Prompt Engineering. Pshh. It’s Just *Explaining*.

Prompt engineering?! Nah, it's just explaining things. Clearly.

There's no need to shy away from the seemingly mystical world of Prompt Engineering – it's actually a realm where teachers like us hold a superpower! This valuable skill isn't just for tech wizards; it's something we can use to create amazing AI-driven learning experiences for our students. 🌟

Prompt Engineering you say? 🤔

Software engineers love calling it Prompt Engineering because it makes us feel fancy. Indeed, I do feel fancy when I tell people I spent the weekend prompt engineering, but what's the reality of that – what's the actual experience of a weekend spent engineering those prompts? Well, all it means is I've spent the weekend explaining how to do something, mostly in plain English.

So is the name putting people off? Such a grandiose title might feel a little bit intimidating, and could even put off the people we most need to get involved – those who aren't as technical but have a great grasp of effective communication, clear instructing, and persuasive arguments.

You know. Teachers.

A New (better?) Mental Model

Prompt Engineering – turns out – is actually just a teacher superpower you already have: explaining how to do something. Clearly. Without ambiguity.

Here's a better mental model for you:

"… imagine that you're explaining something to a trainee teacher."

This trainee teacher is all book smarts and enthusiasm but has zero classroom experience, so your job is to clearly explain how they should deliver content, react to certain types of questions and provide the kind of feedback needed.

You might even want to specify a particular pedagogy you want to use. Do you want to leap on the concept of semantic waves? Tell the tutor what it is and how to do it effectively in the lessons they're involved in.

Maybe Communication is Key?

To get the best out of any AI tutor, we need to be able to clearly explain how to do something. In real life, that's easy, as we've had a lifetime of practice at interacting, explaining, and convincing people to do things. Thankfully the AI has learned to communicate by reading through all the text ever written, most of that is on the internet. That means that the AI has learned a bunch of communication strategies and what it should do if it encounters them:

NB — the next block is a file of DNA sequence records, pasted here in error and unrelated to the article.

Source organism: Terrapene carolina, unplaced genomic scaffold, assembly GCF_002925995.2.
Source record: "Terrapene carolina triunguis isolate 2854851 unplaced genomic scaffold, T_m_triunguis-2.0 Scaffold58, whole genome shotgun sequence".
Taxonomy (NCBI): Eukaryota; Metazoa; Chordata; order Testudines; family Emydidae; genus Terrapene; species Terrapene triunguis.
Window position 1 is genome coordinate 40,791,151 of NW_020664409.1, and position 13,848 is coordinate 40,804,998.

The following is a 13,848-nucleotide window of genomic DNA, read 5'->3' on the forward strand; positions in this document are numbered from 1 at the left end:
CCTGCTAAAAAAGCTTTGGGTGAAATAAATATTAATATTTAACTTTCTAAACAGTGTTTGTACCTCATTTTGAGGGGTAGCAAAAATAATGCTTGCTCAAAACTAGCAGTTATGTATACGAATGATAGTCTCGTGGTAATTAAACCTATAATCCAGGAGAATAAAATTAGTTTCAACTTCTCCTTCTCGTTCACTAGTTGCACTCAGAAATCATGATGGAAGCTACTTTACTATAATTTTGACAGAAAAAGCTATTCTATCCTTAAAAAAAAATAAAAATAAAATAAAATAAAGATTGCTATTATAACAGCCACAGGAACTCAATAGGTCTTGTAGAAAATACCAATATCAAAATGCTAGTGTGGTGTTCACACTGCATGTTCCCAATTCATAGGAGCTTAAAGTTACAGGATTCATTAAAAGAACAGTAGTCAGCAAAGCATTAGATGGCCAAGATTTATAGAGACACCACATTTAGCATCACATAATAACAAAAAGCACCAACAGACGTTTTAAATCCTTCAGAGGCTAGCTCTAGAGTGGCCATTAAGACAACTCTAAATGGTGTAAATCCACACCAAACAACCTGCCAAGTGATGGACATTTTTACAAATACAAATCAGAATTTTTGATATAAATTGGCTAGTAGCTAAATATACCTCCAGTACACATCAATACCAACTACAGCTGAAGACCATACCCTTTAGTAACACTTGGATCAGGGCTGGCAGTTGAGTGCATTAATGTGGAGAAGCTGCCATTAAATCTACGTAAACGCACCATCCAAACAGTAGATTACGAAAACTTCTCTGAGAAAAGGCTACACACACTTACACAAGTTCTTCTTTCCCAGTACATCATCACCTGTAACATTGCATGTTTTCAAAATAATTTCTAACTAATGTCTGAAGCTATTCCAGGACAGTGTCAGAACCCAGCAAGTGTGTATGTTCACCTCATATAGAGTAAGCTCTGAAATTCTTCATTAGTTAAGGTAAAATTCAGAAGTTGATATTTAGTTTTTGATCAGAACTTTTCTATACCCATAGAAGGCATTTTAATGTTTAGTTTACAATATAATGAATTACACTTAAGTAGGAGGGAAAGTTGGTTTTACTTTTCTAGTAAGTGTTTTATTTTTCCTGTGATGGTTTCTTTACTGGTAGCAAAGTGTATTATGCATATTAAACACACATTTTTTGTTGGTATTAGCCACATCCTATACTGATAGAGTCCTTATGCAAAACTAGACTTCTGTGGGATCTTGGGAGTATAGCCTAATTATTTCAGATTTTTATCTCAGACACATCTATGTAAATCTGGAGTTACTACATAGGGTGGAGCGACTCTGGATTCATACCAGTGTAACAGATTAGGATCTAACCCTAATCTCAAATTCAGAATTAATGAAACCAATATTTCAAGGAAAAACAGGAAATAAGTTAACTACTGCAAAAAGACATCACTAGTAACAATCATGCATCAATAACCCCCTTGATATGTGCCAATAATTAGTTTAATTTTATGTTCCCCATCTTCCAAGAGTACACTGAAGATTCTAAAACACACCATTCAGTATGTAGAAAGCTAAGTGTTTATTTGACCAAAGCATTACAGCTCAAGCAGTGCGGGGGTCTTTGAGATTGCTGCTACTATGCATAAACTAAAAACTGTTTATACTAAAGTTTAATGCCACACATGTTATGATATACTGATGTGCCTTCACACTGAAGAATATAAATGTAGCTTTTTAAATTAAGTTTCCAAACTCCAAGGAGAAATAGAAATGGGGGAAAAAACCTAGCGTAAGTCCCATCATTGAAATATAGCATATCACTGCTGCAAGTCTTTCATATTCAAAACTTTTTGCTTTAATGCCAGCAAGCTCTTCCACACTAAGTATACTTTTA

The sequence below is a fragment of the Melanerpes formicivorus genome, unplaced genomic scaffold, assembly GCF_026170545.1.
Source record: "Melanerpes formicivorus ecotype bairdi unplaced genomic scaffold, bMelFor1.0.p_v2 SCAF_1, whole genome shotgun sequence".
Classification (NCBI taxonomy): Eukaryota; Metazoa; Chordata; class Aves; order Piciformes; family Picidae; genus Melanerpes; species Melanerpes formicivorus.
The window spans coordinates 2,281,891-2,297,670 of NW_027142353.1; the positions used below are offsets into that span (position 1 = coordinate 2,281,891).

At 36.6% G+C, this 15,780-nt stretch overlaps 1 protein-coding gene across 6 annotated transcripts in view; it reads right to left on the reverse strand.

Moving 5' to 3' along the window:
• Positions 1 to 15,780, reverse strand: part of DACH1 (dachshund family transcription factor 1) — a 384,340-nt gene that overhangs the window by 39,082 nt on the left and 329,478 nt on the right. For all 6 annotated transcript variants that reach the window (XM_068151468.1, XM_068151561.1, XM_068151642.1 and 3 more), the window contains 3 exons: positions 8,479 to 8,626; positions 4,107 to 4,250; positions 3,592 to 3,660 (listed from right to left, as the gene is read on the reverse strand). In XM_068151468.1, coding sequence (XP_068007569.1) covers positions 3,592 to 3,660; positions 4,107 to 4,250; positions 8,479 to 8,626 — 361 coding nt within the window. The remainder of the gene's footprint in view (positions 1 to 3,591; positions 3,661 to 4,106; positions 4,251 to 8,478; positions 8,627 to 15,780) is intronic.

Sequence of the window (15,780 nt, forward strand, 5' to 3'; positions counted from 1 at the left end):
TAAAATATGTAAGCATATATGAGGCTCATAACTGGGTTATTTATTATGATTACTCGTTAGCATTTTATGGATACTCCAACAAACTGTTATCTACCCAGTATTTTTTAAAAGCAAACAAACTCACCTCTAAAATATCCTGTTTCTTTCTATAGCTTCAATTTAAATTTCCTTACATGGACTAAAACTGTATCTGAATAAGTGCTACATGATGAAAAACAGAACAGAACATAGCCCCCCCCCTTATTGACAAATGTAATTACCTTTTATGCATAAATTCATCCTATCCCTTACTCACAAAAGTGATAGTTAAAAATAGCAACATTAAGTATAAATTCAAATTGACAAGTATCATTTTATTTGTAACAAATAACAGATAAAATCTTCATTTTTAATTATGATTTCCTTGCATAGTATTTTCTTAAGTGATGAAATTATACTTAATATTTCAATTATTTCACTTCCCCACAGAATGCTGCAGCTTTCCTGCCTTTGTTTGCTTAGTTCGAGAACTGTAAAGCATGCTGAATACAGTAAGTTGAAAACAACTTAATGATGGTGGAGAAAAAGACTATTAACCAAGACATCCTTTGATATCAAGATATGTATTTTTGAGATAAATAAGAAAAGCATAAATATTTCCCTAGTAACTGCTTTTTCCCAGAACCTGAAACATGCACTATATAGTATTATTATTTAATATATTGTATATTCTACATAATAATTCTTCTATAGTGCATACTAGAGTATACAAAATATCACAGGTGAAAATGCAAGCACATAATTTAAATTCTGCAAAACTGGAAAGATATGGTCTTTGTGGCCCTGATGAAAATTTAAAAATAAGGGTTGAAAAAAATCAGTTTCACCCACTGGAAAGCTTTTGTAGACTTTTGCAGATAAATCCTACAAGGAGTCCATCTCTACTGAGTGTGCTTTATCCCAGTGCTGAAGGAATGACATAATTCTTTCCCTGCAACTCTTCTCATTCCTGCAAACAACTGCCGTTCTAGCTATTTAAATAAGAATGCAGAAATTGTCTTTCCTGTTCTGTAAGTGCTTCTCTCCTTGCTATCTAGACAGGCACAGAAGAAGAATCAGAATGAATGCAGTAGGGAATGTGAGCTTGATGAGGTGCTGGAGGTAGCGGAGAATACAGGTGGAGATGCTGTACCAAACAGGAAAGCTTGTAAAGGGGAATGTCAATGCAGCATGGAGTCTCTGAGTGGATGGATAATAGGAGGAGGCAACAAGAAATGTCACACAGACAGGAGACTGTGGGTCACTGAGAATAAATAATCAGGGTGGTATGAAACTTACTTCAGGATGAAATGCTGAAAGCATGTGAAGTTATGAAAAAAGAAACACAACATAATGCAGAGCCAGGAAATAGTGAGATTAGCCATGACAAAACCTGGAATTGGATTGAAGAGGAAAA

• 📢 Shouting: Surprisingly, if you want an AI to follow instructions that it seems to otherwise be ignoring, YOU CAN SHOUT AT IT and get an outcome that's more in line with what you want to happen. e.g., ALWAYS WRITE IN BRITISH ENGLISH, NEVER USE AMERICANISATIONS
  • 🥺 Emotional Manipulation: Shockingly, if you lay on the emotion, AIs tend to have sympathy and do a little bit more to help you out, for instance, I sometimes use My Nan isn't well and she'd absolutely love it if you could… to really push its buttons.

    My Nan's fine by the way. Thanks for checking in.
  • 😊 Politeness: Sometimes just asking it politely to do something will get you more of what you want; just being nice to the AI usually results in behaviour that's better suited to what you want. You get more with sugar than salt after all! e.g., It would be amazing if you could then give the student some feedback to improve their writing, thank you.
  • 🗣️ Directness: The opposite is also true; if you tell the AI what to do instead of asking nicely, it'll know that it can't opt out and give that part of the instruction more credence. e.g., When you start, you must give the user a list of options.
  • 📍 Location: The most important information comes at the end; we all know this, we often restate the key facts and questions for our students at the end of our writing, AI is no different and will pay more heed to the last part of a prompt.

So What, It’s Just… Talking?

Well, in essence, yes. The way you explain to an AI tutor how to do what you want it to do is just to… explain it. Plainly and clearly. We all have effective strategies for explaining concepts to people and telling them how to go about doing things already; this is just that – but with a text box.

Don't be scared. Try something new using that skill you've got for explaining things.

And if you want to see what AI tutors can do for you in the classroom, why not give Mindjoy a whirl?

David Morgan

David Morgan

Cardiff, UK